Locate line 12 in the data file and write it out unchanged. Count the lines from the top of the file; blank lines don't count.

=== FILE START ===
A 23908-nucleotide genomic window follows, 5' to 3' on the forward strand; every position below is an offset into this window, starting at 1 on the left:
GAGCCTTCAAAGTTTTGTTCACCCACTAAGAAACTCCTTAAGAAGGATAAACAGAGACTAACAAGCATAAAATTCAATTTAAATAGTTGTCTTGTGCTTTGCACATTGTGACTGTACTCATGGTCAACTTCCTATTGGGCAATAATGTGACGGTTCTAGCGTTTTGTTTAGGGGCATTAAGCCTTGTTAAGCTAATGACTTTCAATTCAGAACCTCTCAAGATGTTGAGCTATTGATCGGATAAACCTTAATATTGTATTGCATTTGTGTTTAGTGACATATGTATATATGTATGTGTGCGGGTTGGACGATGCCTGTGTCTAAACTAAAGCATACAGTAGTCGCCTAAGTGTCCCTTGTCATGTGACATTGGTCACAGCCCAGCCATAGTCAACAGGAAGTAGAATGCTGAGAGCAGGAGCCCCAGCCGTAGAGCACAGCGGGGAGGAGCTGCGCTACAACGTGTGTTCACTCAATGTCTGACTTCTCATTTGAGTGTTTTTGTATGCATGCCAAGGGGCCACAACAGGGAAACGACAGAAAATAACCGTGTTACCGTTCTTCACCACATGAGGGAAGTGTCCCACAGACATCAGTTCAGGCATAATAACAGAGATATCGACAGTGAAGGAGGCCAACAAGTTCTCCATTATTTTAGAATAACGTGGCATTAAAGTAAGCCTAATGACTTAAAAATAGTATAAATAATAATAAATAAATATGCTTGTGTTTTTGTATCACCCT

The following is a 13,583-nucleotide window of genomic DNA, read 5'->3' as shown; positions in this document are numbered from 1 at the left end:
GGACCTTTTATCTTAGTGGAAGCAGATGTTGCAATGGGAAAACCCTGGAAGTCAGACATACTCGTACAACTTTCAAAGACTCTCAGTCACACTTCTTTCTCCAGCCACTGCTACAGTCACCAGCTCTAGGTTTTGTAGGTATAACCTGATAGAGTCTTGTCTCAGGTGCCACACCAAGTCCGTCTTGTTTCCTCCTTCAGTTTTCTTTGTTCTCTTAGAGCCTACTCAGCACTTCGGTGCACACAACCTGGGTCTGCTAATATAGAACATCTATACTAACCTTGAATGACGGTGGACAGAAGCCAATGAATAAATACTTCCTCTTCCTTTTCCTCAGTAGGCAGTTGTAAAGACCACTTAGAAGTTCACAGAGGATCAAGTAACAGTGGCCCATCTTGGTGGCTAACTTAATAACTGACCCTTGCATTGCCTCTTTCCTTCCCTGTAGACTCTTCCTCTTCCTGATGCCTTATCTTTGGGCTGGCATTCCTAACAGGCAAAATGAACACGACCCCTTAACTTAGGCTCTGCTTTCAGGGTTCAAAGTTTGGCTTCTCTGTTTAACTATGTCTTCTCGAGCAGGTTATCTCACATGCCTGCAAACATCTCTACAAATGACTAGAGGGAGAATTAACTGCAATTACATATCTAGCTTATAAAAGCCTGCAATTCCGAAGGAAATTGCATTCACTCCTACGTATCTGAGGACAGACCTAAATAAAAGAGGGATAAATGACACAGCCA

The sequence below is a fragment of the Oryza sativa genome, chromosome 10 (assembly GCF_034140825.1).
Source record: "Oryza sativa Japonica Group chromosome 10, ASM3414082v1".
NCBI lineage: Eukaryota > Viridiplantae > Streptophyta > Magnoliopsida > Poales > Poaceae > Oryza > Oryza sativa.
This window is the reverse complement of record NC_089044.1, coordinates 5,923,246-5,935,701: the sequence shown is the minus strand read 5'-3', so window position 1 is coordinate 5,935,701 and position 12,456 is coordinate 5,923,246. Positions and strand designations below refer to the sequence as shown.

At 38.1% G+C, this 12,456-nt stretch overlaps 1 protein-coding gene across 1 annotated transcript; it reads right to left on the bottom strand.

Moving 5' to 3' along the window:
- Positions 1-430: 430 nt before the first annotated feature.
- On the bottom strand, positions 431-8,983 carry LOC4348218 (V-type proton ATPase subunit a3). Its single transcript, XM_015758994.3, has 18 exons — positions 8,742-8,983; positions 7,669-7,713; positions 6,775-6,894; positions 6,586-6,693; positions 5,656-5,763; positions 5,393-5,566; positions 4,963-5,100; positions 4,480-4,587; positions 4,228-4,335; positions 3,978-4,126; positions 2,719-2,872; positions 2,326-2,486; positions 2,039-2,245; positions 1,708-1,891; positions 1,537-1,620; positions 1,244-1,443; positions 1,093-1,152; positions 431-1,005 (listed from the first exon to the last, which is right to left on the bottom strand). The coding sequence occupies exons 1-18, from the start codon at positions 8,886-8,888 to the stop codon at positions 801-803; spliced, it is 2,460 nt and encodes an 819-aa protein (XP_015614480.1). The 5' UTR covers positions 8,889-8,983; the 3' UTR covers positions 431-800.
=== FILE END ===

- On the bottom strand, positions 431-8,983 carry LOC4348218 (V-type proton ATPase subunit a3). Its single transcript, XM_015758994.3, has 18 exons — positions 8,742-8,983; positions 7,669-7,713; positions 6,775-6,894; positions 6,586-6,693; positions 5,656-5,763; positions 5,393-5,566; positions 4,963-5,100; positions 4,480-4,587; positions 4,228-4,335; positions 3,978-4,126; positions 2,719-2,872; positions 2,326-2,486; positions 2,039-2,245; positions 1,708-1,891; positions 1,537-1,620; positions 1,244-1,443; positions 1,093-1,152; positions 431-1,005 (listed from the first exon to the last, which is right to left on the bottom strand). The coding sequence occupies exons 1-18, from the start codon at positions 8,886-8,888 to the stop codon at positions 801-803; spliced, it is 2,460 nt and encodes an 819-aa protein (XP_015614480.1). The 5' UTR covers positions 8,889-8,983; the 3' UTR covers positions 431-800.